Building Homes for the Post-Fossil Fuel Era

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Tompkins Weekly     6-20-16

By Jon Harrod

I own a company that installs insulation and energy-efficient heating and cooling systems. While most of our projects involve existing buildings, we also work on new homes.

Building a house is an act of imagining a personal future. I’ve heard our clients talk about the living room where their yet-to-be-conceived children will play or the bedroom they’ll use when they no longer want to climb stairs. Houses are also expressions of our larger social and environmental vision. The longevity of houses requires us to think ahead and build in a way that will make sense in decades to come.

To avoid the worst consequences of climate change, we must curtail our use of fossil fuels and keep most known reserves of gas, oil and coal in the ground. This transition needs to occur in the next 15 years. Knowing this, does it make sense to build houses that rely on fossil fuels for heating, cooking and hot water? Does it make sense to invest in energy systems that will soon need to be abandoned? Keep in mind that we’re talking not just about a furnace and ductwork, but the pipelines, storage and transportation infrastructure, and extraction wells that support it.

Recent developments have converged to make fossil-free homes not just possible, but affordable. We’ve been privileged to work with visionary clients and builders who have helped demonstrate that this approach is ready for the mainstream.

EcoVillage houseImprovements to insulation, windows and airtightness have dramatically reduced heating and cooling requirements, allowing for simpler, smaller mechanical systems. This approach is taken to an extreme in “passive houses” like those in the Third Neighborhood at EcoVillage at Ithaca. With 12-inch thick walls, triple pane windows, and 24 inches of attic insulation, these homes need no central heating system.

Winter sunlight, plus the heat given off by human bodies, lights and appliances, provides much of these houses’ heating requirements. Electric baseboards provide supplemental heat in cold, cloudy weather. With modest solar arrays, these houses can produce as much electricity as they consume.

Modern heat pumps provide another way to heat without on-site fossil fuels. Electric resistance heaters, like the baseboards mentioned above, are 100 percent efficient at converting electricity into heat. For each unit of electricity consumed, one unit of heat is produced. Heat pumps, as their name suggests, use electricity to move heat into the house in winter and out in summer, allowing them to deliver two to four units of heat for each unit of electricity consumed.

Ground-source, or geothermal, heat pumps circulate fluids through buried tubing, taking advantage of relatively constant soil temperatures. In the winter, they extract heat from the soil. In the summer, they pump unwanted heat out of the house, either into a hot water tank or back into the earth.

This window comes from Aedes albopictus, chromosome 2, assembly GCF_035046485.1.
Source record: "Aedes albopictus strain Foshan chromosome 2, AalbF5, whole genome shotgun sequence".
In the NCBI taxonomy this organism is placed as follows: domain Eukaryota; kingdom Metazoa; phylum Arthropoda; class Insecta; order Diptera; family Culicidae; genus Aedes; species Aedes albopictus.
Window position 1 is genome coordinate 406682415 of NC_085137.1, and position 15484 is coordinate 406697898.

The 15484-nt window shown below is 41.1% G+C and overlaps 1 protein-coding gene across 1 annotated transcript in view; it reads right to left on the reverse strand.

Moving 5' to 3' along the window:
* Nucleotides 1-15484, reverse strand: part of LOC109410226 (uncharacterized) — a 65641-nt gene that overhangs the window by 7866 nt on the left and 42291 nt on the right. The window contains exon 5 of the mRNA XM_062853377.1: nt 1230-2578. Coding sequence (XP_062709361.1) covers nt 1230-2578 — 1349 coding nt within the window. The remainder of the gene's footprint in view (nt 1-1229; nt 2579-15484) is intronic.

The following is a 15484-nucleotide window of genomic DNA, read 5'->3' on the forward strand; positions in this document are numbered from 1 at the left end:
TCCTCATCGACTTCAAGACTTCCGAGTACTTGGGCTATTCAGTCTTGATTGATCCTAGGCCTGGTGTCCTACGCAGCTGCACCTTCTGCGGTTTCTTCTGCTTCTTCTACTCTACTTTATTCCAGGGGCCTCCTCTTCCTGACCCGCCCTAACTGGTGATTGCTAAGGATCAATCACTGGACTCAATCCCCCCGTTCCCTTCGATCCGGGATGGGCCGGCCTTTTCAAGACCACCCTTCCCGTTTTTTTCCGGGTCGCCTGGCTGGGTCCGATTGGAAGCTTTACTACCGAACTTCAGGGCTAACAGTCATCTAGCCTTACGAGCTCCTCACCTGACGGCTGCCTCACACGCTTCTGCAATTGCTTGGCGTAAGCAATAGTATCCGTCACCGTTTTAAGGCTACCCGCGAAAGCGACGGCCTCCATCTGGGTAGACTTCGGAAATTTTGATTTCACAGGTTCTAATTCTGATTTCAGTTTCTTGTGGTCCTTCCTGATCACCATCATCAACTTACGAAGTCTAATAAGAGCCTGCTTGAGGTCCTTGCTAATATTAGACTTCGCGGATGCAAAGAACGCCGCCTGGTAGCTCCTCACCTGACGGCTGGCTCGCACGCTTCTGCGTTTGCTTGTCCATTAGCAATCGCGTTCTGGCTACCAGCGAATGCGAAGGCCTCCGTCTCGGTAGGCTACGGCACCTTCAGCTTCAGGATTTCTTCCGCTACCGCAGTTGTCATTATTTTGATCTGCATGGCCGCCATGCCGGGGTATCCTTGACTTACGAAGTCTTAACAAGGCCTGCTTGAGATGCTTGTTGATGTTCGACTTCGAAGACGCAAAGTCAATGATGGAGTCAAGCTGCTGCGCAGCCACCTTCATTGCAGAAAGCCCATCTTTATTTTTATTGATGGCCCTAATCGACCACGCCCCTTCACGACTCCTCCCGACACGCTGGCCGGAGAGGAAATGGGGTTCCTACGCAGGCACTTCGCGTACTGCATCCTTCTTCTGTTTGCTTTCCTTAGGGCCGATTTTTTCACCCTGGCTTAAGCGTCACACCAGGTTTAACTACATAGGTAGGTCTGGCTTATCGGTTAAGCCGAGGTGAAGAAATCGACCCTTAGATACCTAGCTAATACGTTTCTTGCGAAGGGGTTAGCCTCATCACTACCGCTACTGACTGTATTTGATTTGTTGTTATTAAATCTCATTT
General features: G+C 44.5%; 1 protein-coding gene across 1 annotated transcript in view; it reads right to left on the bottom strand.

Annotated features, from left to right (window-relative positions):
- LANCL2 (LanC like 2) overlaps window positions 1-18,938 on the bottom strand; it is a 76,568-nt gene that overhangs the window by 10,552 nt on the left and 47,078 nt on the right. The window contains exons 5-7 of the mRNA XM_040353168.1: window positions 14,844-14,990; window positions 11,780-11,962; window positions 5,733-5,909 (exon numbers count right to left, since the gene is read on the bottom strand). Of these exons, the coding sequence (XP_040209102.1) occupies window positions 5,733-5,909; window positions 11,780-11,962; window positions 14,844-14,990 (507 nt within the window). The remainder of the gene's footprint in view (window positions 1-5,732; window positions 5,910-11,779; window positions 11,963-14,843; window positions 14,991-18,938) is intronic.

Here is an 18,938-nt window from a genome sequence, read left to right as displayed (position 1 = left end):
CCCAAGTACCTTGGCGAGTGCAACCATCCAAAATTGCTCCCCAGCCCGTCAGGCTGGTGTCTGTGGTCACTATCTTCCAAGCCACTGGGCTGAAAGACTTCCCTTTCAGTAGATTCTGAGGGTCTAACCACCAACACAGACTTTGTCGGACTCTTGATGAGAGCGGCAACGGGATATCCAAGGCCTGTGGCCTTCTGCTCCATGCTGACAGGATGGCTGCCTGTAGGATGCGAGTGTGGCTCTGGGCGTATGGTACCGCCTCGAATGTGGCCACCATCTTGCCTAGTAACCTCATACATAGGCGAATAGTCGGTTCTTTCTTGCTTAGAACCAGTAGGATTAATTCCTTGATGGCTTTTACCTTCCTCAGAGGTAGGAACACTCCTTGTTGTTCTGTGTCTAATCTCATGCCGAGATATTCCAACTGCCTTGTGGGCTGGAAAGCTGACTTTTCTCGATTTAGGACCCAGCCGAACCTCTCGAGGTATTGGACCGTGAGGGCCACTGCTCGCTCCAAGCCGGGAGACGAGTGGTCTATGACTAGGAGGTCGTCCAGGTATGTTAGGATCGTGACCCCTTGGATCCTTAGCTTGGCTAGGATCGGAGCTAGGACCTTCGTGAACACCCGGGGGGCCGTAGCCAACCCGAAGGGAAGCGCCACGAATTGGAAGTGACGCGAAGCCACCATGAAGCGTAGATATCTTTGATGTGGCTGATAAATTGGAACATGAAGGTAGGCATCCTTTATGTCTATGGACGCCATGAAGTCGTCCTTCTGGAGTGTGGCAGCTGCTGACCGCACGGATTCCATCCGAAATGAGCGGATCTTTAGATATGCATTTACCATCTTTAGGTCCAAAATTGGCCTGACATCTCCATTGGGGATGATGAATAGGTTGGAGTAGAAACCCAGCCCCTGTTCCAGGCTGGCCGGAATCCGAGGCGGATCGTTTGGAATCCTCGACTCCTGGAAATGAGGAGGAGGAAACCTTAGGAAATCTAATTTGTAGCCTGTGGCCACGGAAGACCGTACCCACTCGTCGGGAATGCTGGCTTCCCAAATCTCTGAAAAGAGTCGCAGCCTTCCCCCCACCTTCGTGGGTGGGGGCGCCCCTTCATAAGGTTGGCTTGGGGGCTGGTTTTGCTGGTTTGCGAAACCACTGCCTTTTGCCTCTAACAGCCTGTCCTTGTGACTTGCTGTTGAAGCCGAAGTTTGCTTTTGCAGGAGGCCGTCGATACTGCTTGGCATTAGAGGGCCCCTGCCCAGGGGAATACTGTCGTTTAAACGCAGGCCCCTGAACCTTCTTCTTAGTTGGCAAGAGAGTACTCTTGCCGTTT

Air-source heat pumps are another option for our region. They can be thought of as reversible air conditioners. In the summer, they extract heat (and humidity) from the living space and dump it into the outdoor air. In the winter, they concentrate heat from the cold outdoor air and deliver it to the living space. Air-source heat pumps are less efficient than ground-source systems (delivering about two units of heat for each unit of electricity, versus three to four for ground-source systems), but are cheaper to install. Small, well-insulated houses are good candidates for electric resistance or air-source heat pumps; for larger houses, the expense of a ground-source system is often justified.

Even at current low prices for natural gas and propane, the lifecycle cost of a fossil-free system (including installation, fuel, maintenance and meter charges) can be lower than that of a fossil fuel furnace or boiler. Fossil-free heating also has a smaller carbon footprint, even when the electricity used comes entirely from the grid. More than half our regional electric supply comes from low-carbon sources: solar, wind, hydro and nuclear. As renewables continue to boom, grid emissions will decline further.

Of course, reducing fossil fuel use isn’t enough; we need to eliminate it entirely. Drops in the prices of solar panels and innovations in siting and finance, including community solar farms and pay-as-you-go contracts, are making solar easier and more affordable.

The formula for a zero-energy, fossil-free home goes something like this: build a tight, well-insulated envelope, install an efficient heating system matched to the building’s down-sized requirements and install enough solar panels to zero out the energy use. Want zero-emission transportation as well? Add an electric car and more solar panels.

The approach is simple, scalable and it works. Which is good, because we don’t have time to waste. In the next 15 years, we need to transition all our housing stock, new and existing homes, away from fossil fuels. Every home built fossil-free from the start is one less we will need to retrofit later.

Jon Harrod is a City of Ithaca resident.

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